The big dead elm has collapsed into the stream, its rain-slick bole broken in two places. A drenched phoebe hawks insects in the grass.
A half moon high overhead, fading as the fog rises off the meadow. A nuthatch lands on the dead elm’s smooth trunk and turns all about.
Cold rain and fog. A squirrel disappears into the old flicker den hole in the dead elm, that smooth, ruined column at the edge of the yard.
The predicted snow is a no-show. A squirrel races up the dead elm, pokes its head in the den hole, and hurries back down. What has it lost?
Clear and dead still. A flicker lands on the elm snag and pokes into the old den hole. Her wings, when she flies, glow yellow in the sun.
A rattle of falling acorns where jays forage. Two pileated woodpeckers in succession land on the dead elm, red crests blazing in the sun.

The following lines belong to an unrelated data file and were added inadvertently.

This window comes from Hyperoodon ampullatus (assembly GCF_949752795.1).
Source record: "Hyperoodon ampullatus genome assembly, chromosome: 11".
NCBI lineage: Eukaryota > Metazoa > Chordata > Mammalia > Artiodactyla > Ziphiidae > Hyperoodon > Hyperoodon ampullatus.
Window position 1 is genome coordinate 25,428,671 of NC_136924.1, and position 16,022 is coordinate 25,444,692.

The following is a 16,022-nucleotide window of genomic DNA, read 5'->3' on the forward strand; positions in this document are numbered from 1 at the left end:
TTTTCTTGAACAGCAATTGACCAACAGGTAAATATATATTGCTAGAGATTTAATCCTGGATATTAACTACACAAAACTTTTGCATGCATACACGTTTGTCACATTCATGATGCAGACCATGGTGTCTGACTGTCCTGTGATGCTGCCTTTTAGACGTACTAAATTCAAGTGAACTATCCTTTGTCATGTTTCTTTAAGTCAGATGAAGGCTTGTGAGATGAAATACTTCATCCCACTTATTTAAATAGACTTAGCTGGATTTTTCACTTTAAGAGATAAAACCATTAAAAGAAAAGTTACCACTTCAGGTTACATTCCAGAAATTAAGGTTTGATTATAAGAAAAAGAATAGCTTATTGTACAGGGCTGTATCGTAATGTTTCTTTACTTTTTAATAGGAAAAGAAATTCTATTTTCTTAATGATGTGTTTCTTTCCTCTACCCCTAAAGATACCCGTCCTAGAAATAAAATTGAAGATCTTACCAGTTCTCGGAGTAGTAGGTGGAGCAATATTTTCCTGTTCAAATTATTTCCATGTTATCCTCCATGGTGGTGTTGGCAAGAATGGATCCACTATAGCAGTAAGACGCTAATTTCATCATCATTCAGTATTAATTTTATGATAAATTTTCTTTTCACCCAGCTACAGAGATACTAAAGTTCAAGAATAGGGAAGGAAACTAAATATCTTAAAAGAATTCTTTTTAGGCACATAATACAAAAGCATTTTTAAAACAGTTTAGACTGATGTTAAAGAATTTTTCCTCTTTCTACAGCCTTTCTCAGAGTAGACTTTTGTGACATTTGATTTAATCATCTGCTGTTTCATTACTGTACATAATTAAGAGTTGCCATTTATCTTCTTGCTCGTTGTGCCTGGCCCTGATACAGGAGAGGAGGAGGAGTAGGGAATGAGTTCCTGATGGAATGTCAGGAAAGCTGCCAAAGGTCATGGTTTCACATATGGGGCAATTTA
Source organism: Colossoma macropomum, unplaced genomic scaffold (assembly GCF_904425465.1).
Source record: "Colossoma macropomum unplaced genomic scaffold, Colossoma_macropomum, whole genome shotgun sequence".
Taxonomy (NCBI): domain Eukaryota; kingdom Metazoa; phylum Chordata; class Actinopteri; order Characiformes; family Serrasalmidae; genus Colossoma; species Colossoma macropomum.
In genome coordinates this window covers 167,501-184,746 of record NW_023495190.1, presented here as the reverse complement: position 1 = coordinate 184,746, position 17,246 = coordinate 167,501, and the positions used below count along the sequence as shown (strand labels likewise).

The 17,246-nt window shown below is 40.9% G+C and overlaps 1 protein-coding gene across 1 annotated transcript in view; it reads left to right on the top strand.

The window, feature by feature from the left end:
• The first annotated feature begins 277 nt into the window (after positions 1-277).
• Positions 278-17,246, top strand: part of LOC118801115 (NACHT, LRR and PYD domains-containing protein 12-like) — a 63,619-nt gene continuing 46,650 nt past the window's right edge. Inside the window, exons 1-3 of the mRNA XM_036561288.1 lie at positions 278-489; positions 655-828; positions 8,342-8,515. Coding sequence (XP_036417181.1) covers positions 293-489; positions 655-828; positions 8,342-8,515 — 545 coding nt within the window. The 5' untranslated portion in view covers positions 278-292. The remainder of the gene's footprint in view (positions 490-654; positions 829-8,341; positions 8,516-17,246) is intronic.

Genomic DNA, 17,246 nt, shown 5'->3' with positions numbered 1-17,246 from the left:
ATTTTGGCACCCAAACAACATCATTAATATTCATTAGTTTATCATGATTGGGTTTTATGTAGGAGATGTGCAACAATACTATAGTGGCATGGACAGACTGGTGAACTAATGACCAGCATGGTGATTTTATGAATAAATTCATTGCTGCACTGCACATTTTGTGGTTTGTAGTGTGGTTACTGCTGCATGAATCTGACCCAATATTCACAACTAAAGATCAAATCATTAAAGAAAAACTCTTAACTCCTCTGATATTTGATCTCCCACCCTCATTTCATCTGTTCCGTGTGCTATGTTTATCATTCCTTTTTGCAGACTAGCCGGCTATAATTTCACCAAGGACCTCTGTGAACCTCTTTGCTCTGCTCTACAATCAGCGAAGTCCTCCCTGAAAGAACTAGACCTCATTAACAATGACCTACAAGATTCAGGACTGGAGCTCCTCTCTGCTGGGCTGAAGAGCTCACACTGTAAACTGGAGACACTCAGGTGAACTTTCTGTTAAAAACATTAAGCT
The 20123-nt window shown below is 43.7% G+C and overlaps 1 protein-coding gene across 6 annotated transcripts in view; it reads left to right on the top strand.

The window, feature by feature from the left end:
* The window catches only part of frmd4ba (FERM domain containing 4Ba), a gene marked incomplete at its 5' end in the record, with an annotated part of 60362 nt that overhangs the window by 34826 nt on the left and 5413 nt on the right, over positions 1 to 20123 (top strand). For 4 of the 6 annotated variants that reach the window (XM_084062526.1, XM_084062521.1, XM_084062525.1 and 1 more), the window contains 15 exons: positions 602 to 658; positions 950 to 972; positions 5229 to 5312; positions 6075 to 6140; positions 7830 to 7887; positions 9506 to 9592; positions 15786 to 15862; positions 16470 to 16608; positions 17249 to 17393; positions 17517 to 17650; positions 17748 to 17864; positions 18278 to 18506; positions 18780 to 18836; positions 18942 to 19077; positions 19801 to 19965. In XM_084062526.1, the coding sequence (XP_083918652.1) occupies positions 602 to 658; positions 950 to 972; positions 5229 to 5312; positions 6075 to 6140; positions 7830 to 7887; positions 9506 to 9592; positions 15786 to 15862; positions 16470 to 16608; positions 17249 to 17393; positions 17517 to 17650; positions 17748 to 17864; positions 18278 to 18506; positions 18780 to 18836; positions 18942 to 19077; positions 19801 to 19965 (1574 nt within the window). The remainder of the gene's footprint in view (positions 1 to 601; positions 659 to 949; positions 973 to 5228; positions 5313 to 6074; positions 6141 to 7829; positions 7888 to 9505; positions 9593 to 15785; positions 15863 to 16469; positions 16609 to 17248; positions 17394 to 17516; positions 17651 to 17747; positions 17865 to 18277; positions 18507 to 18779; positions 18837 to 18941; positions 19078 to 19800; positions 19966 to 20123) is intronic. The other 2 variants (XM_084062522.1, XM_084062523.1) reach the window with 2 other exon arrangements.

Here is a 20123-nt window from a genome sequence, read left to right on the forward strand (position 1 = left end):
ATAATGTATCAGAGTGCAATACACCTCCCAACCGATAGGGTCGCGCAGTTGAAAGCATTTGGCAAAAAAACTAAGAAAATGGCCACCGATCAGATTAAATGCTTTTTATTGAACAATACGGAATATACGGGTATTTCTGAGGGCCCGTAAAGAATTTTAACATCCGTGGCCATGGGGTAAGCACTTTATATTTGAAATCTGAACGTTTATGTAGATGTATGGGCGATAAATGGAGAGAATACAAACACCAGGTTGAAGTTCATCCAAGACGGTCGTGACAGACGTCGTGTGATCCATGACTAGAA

A pileated woodpecker lands on the dead elm with a rattle of wings, the elm swaying. Below in the lilac a titmouse hammers away at an acorn.
The yellow is moving up from the goldenrod to the birches, tulip trees and elms. A red-bellied woodpecker’s shrill calls end in a trill.
A squirrel enters the cavity in the dead elm and rests its chin on the lip of the hole, watching silently as juncos swirl through the yard.
I wake from a dream of a pub that served nothing but wheat beer to endless rain on yellow leaves: birch and elm, walnut and tulip tree.